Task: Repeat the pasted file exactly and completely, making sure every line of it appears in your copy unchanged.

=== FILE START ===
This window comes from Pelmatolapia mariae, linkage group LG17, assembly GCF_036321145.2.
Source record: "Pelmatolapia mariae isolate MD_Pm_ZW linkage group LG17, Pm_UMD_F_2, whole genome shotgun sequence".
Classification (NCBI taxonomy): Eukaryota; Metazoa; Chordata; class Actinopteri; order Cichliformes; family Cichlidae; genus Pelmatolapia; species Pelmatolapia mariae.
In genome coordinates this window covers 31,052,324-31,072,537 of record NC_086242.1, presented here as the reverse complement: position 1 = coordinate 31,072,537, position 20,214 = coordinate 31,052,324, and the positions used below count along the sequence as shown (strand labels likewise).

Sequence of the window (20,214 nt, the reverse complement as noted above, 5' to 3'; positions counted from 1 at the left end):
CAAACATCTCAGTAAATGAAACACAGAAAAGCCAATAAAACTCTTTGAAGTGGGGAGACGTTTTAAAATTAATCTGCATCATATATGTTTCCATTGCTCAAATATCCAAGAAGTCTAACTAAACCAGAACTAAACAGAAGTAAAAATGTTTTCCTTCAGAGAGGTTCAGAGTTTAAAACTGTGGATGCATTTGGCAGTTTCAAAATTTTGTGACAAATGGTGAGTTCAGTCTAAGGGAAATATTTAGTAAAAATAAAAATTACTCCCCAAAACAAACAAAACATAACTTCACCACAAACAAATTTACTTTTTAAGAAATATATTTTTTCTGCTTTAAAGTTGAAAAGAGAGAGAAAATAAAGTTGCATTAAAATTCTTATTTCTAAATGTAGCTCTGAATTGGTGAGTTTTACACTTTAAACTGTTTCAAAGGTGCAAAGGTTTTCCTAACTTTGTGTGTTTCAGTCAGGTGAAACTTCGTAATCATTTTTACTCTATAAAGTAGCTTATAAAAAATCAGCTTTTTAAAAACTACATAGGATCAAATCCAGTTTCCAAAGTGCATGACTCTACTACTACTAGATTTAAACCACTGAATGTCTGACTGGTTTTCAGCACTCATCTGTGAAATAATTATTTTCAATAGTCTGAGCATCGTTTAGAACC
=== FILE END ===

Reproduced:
This window comes from Pelmatolapia mariae, linkage group LG17, assembly GCF_036321145.2.
Source record: "Pelmatolapia mariae isolate MD_Pm_ZW linkage group LG17, Pm_UMD_F_2, whole genome shotgun sequence".
Classification (NCBI taxonomy): Eukaryota; Metazoa; Chordata; class Actinopteri; order Cichliformes; family Cichlidae; genus Pelmatolapia; species Pelmatolapia mariae.
In genome coordinates this window covers 31,052,324-31,072,537 of record NC_086242.1, presented here as the reverse complement: position 1 = coordinate 31,072,537, position 20,214 = coordinate 31,052,324, and the positions used below count along the sequence as shown (strand labels likewise).

Sequence of the window (20,214 nt, the reverse complement as noted above, 5' to 3'; positions counted from 1 at the left end):
CAAACATCTCAGTAAATGAAACACAGAAAAGCCAATAAAACTCTTTGAAGTGGGGAGACGTTTTAAAATTAATCTGCATCATATATGTTTCCATTGCTCAAATATCCAAGAAGTCTAACTAAACCAGAACTAAACAGAAGTAAAAATGTTTTCCTTCAGAGAGGTTCAGAGTTTAAAACTGTGGATGCATTTGGCAGTTTCAAAATTTTGTGACAAATGGTGAGTTCAGTCTAAGGGAAATATTTAGTAAAAATAAAAATTACTCCCCAAAACAAACAAAACATAACTTCACCACAAACAAATTTACTTTTTAAGAAATATATTTTTTCTGCTTTAAAGTTGAAAAGAGAGAGAAAATAAAGTTGCATTAAAATTCTTATTTCTAAATGTAGCTCTGAATTGGTGAGTTTTACACTTTAAACTGTTTCAAAGGTGCAAAGGTTTTCCTAACTTTGTGTGTTTCAGTCAGGTGAAACTTCGTAATCATTTTTACTCTATAAAGTAGCTTATAAAAAATCAGCTTTTTAAAAACTACATAGGATCAAATCCAGTTTCCAAAGTGCATGACTCTACTACTACTAGATTTAAACCACTGAATGTCTGACTGGTTTTCAGCACTCATCTGTGAAATAATTATTTTCAATAGTCTGAGCATCGTTTAGAACC